<div1 type="adSection"> <head>For sale</head> <div2 type=ad> <p>Large French chest available.... </div2> <div2> <p>Pair of skis, one careful owner... </div2> </div1>
In this example, the second advertisement does not need to specify its type: it defaults to that of the preceding element of the same kind, i.e. the preceding <div2>.
A natural requirement not currently supported by the TEI Guidelines is for the user to be able to control the legal values of the type attribute. This is particularly important given the tendency within the Guidelines to use the type attribute as a way of extending the semantics of the markup in areas where no more precise tag exists. This could be done by using a parameter entity to specify the declared value for the type attribute on each element for which user-control was needed. For example, if the declared value for the type attribute on DIV were specified as %divType, with the parameter entity divType defaulting to CDATA, then the user could over ride this (for example, to say that type must be either PINK or GREEN) by supplying a parameter entity redefinition like the following in the document's DTD subset:
<!ENTITY % divType "(pink|green)">.
Regrettably perhaps, the situation is not quite as simple as this in the current Guidelines, for technical reasons relating to the way the TEI class system is defined which are beyond the scope of this paper. A better solution therefore would be for the user to modify the TEI dtd to allow for more exact tagging of typed< div>s, by introducing new `sugared' divs, such as <ad> and <letter>. (The term sugared or flavoured is used here as an indication that <ad> should be regarded as syntactic sugar for the perhaps less palatable but semantically equivalent formulation <div type=ad>). In the same way, the TEI predefines a number of ` sugared' elements to represent basic linguistic segmentation of the sentence, clause, phrase, word, morpheme type: <cl> is equivalent to <seg type=clause>, <m> to <seg type=morpheme> etc.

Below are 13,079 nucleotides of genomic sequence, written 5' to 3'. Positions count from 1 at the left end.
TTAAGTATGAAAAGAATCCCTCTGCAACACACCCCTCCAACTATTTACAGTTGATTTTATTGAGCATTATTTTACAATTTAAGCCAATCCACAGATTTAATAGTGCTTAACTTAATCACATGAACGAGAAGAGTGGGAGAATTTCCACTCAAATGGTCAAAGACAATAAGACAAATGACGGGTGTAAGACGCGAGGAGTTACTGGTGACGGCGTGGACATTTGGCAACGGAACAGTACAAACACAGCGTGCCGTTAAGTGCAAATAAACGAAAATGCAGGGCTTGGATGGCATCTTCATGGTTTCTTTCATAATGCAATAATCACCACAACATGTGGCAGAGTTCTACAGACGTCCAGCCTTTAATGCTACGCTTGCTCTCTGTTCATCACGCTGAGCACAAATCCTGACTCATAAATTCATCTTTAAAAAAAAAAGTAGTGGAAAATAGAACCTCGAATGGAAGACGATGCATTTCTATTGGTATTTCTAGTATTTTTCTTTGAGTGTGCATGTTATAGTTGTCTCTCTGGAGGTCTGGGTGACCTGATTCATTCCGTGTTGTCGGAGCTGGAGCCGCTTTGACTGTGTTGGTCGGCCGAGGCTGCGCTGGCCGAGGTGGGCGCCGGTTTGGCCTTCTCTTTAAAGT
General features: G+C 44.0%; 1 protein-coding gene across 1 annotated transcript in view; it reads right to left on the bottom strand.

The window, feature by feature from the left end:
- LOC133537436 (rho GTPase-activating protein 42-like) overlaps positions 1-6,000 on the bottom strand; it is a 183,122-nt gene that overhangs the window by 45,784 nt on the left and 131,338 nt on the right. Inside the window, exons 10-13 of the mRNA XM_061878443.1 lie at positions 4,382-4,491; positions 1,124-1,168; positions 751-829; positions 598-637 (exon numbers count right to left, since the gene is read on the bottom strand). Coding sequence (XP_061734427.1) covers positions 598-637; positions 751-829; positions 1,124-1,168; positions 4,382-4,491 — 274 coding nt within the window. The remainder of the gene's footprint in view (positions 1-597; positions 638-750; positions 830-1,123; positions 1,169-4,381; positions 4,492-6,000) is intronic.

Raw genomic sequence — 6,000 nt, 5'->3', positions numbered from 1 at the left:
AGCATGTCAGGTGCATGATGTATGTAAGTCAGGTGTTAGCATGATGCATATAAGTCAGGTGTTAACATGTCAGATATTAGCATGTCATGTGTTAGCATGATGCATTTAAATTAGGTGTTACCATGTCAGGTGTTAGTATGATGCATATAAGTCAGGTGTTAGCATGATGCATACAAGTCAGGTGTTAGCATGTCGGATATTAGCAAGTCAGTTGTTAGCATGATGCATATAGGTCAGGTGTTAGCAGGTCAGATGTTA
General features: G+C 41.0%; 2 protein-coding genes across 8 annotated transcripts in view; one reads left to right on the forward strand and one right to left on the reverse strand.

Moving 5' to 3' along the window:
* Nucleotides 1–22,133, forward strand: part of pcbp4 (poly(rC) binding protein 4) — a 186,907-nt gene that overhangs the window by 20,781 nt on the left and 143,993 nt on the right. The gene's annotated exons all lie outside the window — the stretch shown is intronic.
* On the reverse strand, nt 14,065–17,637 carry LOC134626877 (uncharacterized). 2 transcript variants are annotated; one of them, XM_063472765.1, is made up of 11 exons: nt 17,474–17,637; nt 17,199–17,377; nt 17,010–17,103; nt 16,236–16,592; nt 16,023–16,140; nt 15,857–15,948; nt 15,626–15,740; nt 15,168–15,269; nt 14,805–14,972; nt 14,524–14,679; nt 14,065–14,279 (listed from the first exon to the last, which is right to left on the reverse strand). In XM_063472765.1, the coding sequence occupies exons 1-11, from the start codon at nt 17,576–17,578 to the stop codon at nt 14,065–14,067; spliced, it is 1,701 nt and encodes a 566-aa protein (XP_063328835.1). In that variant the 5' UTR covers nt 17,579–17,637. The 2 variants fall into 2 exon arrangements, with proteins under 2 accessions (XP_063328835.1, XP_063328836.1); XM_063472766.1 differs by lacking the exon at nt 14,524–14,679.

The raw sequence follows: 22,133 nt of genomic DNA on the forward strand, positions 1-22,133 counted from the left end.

Attribute values may also be specified, not as current, but as inherited. This is a TEI specific notion, not directly enforced by current SGML processors, though it is likely to be included in later revisions of the SGML standard. It operates in much the same way as the example discussed above, but with the modification that defaulted values are inherited not from the preceding element of the same kind, but from the parent element. Its most obvious application in the TEI scheme is in the use of the lang attribute. This global attribute can be used to specify the language and writing system applicable to a given part of a TEI document at any hierarchic level. In a corpus composed of material in different languages it will usually be more convenient to specify the language at a fairly high level. For example:
<div type=section lang=FRA> <head>Section française</head> <s id=S1>Cette phrase est en frannçais.</s> <s id=S3>Celle-ci également.</s>/div> <div type=section lang=ENG><head>English Section /head> <s id=S2>This sentence is in English.</s> <s id=S4>As is this one.</s> <s id=S5 lang=FRA>Celle-ci est en frannçais.</s> <s id=S6>This one is not.</s> </div>
A TEI conformant application is required to assume that the sentences S2, S4, and S6 are in English, while S1 and S3 are in French, even though this is not explicitly stated in the markup, because their default value is defined as inherited, and they therefore inherit the value for this value from their parent <div> elements. Sentence S5 explicitly over-rides this default assumption, by supplying a value for its lang attribute, but S6 reverts to type, even though it follows S5. Of course, a non-TEI compliant, or SGML-unaware, application may have difficulty in implementing these requirements, since access to the document tree is necessary in order to determine the parent of a given element. This cost must be weighed against the advantage, in terms of reduced data preparation cost and mark up complexity.